Wednesday, May 13, 2015

Why the Pew Report on Religious Affiliation Matters

In seminary, I went from being used to being the oldest in a family to being the very youngest.  I'm the oldest in my generation in my entire extended biological family by a couple of years, but upon entering the Master of Divinity degree program at my seminary, I spent my entire three years there as the youngest student in my entire extended seminary family: my M.Div. class of 2011.  While I had a number of classmates who were close to my age, I was the baby of my class.

And I continued to keep that status as I went into parish ministry here in rainy southwestern Washington.  I'm the youngest pastor who is active in my town's ministerial association, I'm the youngest pastor who is active in my region's district clergy group, and in a variety of clergy meetings, I am often the youngest minister in the room by at least a decade.

I share all this because as clergy, we often mirror the communities we serve.  Churches seek pastors whose doctrine or denominational affiliation aligns with their own, and oftentimes, demographic factors like gender/sex, sexual orientation, and, yes, even age, can play a factor.

And age, as it so happens, is devastating the church.  Yesterday, the Pew Research Forum released a demographic study which they do every several years that puts the precipitous decline of religious affilation into pretty stark terms.  In short: the major categories of evangelical Christian, mainline Christian, and Roman Catholic all showed statistically significant decline since 2007, and the latter two groups especially so, at rates over three times higher than evangelical Christianity.  Orthodox and Mormon Christians also declined, though, interestingly enough, the Jehovah's Witnesses increased in numbers.

The slight decline in Mormon membership is a bellweather, I think, and I've heard almost nobody else talk about it.  Mormon families tend to have well above average birth rates (indeed, in his 2003 book Under the Banner of Heaven on the history of Mormonism and Mormon fundamentalism, Jon Krakauer notes that Provo, the de facto epicenter of Mormonism, has the highest birth rate in America), and if that movement is declining, it means we can't get away with saying it is simply because our parents and grandparents aren't being replaced biologically.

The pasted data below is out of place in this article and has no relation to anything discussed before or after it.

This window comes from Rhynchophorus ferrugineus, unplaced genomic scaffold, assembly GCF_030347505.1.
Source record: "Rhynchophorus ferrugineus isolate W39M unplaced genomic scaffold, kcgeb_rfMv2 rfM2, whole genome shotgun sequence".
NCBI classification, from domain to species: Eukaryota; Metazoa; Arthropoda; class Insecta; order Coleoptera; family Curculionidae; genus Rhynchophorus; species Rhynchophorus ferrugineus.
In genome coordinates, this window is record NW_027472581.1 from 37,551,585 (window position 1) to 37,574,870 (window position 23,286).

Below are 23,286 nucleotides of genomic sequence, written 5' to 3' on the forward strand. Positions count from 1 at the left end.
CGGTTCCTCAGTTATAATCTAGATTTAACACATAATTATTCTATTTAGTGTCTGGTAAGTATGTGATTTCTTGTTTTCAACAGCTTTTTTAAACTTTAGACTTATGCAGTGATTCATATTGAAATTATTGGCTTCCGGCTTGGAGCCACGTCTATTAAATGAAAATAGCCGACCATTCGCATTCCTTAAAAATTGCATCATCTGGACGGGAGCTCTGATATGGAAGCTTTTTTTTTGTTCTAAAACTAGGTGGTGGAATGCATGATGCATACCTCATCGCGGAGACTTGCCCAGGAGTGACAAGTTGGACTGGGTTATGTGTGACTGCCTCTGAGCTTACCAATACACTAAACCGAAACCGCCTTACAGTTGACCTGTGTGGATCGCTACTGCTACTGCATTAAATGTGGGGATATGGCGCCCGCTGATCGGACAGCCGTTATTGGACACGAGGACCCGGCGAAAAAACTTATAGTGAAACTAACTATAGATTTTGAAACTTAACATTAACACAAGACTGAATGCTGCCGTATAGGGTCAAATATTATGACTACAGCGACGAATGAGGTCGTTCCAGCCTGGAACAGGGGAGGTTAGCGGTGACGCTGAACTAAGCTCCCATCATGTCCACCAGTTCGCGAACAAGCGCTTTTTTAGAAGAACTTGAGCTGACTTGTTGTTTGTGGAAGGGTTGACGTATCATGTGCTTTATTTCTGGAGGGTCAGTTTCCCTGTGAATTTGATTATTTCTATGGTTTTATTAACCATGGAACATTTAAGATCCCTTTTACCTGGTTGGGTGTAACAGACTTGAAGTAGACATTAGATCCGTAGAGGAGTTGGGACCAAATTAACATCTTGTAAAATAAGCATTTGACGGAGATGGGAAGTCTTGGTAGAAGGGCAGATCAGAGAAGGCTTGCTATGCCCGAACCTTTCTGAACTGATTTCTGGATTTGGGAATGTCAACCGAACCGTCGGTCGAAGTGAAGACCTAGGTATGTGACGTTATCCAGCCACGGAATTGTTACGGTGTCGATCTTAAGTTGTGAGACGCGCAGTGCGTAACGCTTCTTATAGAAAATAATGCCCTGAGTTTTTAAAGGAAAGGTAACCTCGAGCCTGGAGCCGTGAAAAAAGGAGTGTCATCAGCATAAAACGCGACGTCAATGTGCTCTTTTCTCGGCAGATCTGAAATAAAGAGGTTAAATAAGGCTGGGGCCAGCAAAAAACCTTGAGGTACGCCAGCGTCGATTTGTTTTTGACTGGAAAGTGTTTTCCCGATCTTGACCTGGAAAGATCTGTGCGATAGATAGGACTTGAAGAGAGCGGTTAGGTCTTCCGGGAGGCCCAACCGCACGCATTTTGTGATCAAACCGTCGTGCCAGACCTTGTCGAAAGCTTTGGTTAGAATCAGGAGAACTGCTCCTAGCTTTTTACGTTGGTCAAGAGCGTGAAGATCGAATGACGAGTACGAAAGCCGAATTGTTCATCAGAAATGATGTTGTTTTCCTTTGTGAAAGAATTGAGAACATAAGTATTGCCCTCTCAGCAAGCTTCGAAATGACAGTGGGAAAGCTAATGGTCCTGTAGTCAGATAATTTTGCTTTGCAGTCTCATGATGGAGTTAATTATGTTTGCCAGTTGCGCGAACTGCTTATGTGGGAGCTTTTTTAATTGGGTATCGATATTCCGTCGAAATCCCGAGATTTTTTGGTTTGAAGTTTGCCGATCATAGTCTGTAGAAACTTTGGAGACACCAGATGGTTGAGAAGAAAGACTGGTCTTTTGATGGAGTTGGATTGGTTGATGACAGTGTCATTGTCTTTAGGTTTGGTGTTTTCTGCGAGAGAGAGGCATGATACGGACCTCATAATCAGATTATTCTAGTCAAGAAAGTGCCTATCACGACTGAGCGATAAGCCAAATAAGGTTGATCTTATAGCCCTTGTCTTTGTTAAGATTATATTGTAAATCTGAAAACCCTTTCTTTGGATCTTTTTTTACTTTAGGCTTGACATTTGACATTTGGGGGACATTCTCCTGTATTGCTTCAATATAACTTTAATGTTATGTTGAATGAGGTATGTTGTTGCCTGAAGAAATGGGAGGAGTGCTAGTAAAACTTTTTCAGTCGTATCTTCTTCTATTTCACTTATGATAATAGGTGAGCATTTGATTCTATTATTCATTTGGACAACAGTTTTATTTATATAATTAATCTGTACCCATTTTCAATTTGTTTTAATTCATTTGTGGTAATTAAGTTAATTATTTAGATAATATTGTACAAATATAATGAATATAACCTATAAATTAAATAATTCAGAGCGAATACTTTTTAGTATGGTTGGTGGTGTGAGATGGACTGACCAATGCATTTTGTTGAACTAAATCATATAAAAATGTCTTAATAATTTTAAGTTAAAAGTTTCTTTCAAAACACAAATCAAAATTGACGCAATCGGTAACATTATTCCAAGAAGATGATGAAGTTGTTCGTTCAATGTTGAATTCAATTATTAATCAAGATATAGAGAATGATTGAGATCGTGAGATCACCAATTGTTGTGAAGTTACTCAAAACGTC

No, it is that they aren't being replaced theologically.  In mainline Christianity, we also have to contend with a much lower birth rate in addition to the reality that we've done an epic fail of a job of passing the baton onto my generation: the loss in Christian identity almost entirely corresponds to an increase in "unaffiliated" identity, and that is the result of us millennials now being adults and, thus, polling subjects for studies like these.

A lot of what I have been reading has been of the Chicken Little "the sky is falling" variety, but I prefer to instead ask why we got here in the first place, since that is probably more instructive than simply howling "We're all going to die!" like an extra in a third rate zombie movie.  And as to why and how we got to where we're at, well, I have a few theories:

The church deserves the lack of trust put in it